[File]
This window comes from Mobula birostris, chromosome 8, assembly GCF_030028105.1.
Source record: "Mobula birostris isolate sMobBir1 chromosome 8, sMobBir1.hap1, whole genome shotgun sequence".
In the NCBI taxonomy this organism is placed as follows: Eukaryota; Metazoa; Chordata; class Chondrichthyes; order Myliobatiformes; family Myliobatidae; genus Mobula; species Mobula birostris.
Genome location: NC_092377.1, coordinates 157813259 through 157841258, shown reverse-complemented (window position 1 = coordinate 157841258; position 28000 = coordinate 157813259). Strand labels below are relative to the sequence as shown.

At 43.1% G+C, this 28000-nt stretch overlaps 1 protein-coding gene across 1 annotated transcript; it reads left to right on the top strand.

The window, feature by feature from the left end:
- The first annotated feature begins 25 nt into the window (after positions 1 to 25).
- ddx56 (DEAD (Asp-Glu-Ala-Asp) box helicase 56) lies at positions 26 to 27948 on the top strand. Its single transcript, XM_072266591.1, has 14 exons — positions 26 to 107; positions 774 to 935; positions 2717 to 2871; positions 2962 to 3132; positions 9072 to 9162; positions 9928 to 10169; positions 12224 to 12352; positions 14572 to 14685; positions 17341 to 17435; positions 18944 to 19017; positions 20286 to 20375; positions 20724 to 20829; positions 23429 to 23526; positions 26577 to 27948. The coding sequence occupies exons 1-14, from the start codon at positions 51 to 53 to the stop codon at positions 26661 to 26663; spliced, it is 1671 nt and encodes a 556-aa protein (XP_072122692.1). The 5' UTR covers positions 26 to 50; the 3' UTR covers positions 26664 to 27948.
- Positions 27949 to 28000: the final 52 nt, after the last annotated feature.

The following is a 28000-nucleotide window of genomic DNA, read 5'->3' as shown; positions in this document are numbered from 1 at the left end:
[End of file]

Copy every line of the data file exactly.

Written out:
This window comes from Mobula birostris, chromosome 8, assembly GCF_030028105.1.
Source record: "Mobula birostris isolate sMobBir1 chromosome 8, sMobBir1.hap1, whole genome shotgun sequence".
In the NCBI taxonomy this organism is placed as follows: Eukaryota; Metazoa; Chordata; class Chondrichthyes; order Myliobatiformes; family Myliobatidae; genus Mobula; species Mobula birostris.
Genome location: NC_092377.1, coordinates 157813259 through 157841258, shown reverse-complemented (window position 1 = coordinate 157841258; position 28000 = coordinate 157813259). Strand labels below are relative to the sequence as shown.

At 43.1% G+C, this 28000-nt stretch overlaps 1 protein-coding gene across 1 annotated transcript; it reads left to right on the top strand.

The window, feature by feature from the left end:
- The first annotated feature begins 25 nt into the window (after positions 1 to 25).
- ddx56 (DEAD (Asp-Glu-Ala-Asp) box helicase 56) lies at positions 26 to 27948 on the top strand. Its single transcript, XM_072266591.1, has 14 exons — positions 26 to 107; positions 774 to 935; positions 2717 to 2871; positions 2962 to 3132; positions 9072 to 9162; positions 9928 to 10169; positions 12224 to 12352; positions 14572 to 14685; positions 17341 to 17435; positions 18944 to 19017; positions 20286 to 20375; positions 20724 to 20829; positions 23429 to 23526; positions 26577 to 27948. The coding sequence occupies exons 1-14, from the start codon at positions 51 to 53 to the stop codon at positions 26661 to 26663; spliced, it is 1671 nt and encodes a 556-aa protein (XP_072122692.1). The 5' UTR covers positions 26 to 50; the 3' UTR covers positions 26664 to 27948.
- Positions 27949 to 28000: the final 52 nt, after the last annotated feature.

The following is a 28000-nucleotide window of genomic DNA, read 5'->3' as shown; positions in this document are numbered from 1 at the left end: